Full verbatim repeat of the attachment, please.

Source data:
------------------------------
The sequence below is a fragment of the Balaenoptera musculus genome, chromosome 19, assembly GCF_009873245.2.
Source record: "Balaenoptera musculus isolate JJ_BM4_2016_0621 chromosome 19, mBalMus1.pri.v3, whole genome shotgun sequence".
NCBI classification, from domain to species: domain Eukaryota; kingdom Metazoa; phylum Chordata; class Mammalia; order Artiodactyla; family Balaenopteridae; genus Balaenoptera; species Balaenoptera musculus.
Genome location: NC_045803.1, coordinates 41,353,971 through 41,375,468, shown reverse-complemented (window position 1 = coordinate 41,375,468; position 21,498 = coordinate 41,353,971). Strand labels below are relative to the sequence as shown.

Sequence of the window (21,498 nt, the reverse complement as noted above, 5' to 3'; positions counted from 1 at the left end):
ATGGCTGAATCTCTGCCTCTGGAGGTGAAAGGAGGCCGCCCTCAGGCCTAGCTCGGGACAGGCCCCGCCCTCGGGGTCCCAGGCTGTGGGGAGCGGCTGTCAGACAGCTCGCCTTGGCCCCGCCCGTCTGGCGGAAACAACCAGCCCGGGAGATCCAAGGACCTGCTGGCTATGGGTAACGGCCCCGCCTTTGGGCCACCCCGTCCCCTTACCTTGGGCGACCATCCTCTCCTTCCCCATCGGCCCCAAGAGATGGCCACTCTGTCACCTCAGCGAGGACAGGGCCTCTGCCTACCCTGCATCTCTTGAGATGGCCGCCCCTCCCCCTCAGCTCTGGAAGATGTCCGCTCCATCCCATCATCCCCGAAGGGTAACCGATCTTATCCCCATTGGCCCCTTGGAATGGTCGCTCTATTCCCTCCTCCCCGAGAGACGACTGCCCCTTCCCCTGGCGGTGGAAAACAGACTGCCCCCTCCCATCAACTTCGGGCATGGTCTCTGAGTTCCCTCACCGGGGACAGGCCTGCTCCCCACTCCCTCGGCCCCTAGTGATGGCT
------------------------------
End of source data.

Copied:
The sequence below is a fragment of the Balaenoptera musculus genome, chromosome 19, assembly GCF_009873245.2.
Source record: "Balaenoptera musculus isolate JJ_BM4_2016_0621 chromosome 19, mBalMus1.pri.v3, whole genome shotgun sequence".
NCBI classification, from domain to species: domain Eukaryota; kingdom Metazoa; phylum Chordata; class Mammalia; order Artiodactyla; family Balaenopteridae; genus Balaenoptera; species Balaenoptera musculus.
Genome location: NC_045803.1, coordinates 41,353,971 through 41,375,468, shown reverse-complemented (window position 1 = coordinate 41,375,468; position 21,498 = coordinate 41,353,971). Strand labels below are relative to the sequence as shown.

Sequence of the window (21,498 nt, the reverse complement as noted above, 5' to 3'; positions counted from 1 at the left end):
ATGGCTGAATCTCTGCCTCTGGAGGTGAAAGGAGGCCGCCCTCAGGCCTAGCTCGGGACAGGCCCCGCCCTCGGGGTCCCAGGCTGTGGGGAGCGGCTGTCAGACAGCTCGCCTTGGCCCCGCCCGTCTGGCGGAAACAACCAGCCCGGGAGATCCAAGGACCTGCTGGCTATGGGTAACGGCCCCGCCTTTGGGCCACCCCGTCCCCTTACCTTGGGCGACCATCCTCTCCTTCCCCATCGGCCCCAAGAGATGGCCACTCTGTCACCTCAGCGAGGACAGGGCCTCTGCCTACCCTGCATCTCTTGAGATGGCCGCCCCTCCCCCTCAGCTCTGGAAGATGTCCGCTCCATCCCATCATCCCCGAAGGGTAACCGATCTTATCCCCATTGGCCCCTTGGAATGGTCGCTCTATTCCCTCCTCCCCGAGAGACGACTGCCCCTTCCCCTGGCGGTGGAAAACAGACTGCCCCCTCCCATCAACTTCGGGCATGGTCTCTGAGTTCCCTCACCGGGGACAGGCCTGCTCCCCACTCCCTCGGCCCCTAGTGATGGCT